Looking inland from the coastal road towards Taormina

In the early afternoon I enjoyed a tasty lunch at the restaurant at the far end of the bay, and noticed that there is a dive centre right next to this restaurant. Apparently, Sicily features some great diving, and Isola Bella is a favourite destination for underwater exploration. After a filling lunch I decided to walk back up to the main coastal road which is elevated from the beach. Walking northwards past Mazzaro I turned the corner and caught an astounding view of the bay on the other side of Isola Bella towards a town called Letojanni. A five-star hotel complex was perched on a promontory overlooking the beach, and in the faint background I could make out the silhouette of the Italian mainland, the southern tip of Calabria to be exact, which in this area is located at a distance of just about 40 km from Taormina.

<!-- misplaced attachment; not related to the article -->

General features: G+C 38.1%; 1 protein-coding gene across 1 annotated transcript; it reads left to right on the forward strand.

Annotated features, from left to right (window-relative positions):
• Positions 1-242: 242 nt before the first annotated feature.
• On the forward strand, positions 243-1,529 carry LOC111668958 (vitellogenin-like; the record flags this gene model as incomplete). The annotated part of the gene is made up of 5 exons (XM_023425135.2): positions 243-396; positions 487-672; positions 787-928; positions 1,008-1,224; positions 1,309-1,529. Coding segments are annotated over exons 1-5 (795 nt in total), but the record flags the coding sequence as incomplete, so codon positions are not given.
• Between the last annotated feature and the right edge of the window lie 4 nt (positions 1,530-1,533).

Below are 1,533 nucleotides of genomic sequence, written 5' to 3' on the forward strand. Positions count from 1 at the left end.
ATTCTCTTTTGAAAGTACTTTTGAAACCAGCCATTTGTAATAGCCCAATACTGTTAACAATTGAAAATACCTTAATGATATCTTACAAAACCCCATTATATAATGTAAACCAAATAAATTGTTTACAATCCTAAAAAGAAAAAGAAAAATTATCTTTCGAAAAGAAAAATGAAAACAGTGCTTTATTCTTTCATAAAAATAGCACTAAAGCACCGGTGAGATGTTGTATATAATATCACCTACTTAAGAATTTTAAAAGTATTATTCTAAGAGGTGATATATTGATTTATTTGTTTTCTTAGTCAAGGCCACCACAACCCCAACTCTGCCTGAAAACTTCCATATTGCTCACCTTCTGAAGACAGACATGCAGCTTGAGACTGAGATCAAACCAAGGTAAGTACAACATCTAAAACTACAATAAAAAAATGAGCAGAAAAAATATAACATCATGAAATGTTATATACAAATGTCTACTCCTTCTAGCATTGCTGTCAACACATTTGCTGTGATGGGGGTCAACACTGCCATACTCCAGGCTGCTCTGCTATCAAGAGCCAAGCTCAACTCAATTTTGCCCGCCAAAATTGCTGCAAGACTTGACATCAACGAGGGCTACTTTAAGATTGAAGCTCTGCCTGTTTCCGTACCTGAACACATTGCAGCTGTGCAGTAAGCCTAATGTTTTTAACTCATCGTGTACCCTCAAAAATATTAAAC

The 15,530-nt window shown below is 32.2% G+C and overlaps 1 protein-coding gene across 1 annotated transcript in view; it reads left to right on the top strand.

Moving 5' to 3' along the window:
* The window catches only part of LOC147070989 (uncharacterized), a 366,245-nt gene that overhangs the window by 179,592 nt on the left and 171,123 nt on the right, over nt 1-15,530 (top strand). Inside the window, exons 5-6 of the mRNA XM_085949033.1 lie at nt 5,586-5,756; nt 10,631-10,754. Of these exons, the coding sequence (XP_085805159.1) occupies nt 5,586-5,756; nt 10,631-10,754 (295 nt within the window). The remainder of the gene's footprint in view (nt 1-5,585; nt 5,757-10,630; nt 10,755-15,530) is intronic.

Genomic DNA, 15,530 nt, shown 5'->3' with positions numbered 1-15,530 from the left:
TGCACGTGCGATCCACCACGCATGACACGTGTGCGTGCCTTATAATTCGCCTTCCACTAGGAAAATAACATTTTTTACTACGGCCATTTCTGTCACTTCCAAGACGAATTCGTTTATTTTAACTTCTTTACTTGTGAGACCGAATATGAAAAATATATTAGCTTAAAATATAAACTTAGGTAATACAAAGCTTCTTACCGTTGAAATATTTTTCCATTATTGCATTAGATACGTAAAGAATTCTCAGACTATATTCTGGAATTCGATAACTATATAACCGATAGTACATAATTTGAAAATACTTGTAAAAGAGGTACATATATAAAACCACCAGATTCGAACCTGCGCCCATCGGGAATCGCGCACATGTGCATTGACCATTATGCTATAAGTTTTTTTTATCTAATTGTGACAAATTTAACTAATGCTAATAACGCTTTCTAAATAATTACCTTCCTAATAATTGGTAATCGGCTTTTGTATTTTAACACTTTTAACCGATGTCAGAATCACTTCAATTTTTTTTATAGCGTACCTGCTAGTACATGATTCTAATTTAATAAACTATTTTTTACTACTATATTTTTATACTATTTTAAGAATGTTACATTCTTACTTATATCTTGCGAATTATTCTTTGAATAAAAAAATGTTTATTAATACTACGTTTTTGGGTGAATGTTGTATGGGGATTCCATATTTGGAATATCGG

The beautiful bay surrounding Isola Bella

The sky was clouding over and I decided to head back up into town and took the Funivia back up the mountain. After a nice rest I headed out in the evening for dinner and decided to explore the restaurant “Panoramica” right next to the Funivia. This restaurant has very active promoters that hand out flyers in different parts of town and one of the employees always stands outside to wave customers in. Unfortunately they did not have a seat available by the window, and I had just dreamed of sitting next to the window to enjoy the phenomenal view over the coastline.

Looking northwards from Mazzaro towards Letojanni

So the restaurant promoter said no problem, took me by the hand across the street to another restaurant called “Trattoria da Nino”, where he handed me over to the owner of the neighbourhing restaurant. I was very surprised to see such an unselfish gesture, particularly considering how heavily the first restaurant was promoting itself. But I guess in a town like Taormina, where everyone knows everyone else, where there are enough tourist dollars to go around, it’s maybe not so surprising after all to see such a gesture of generosity. Either way I had a great mushroom risotto for dinner and a good rest for my first day of Italian lessons at the Babilonia language school.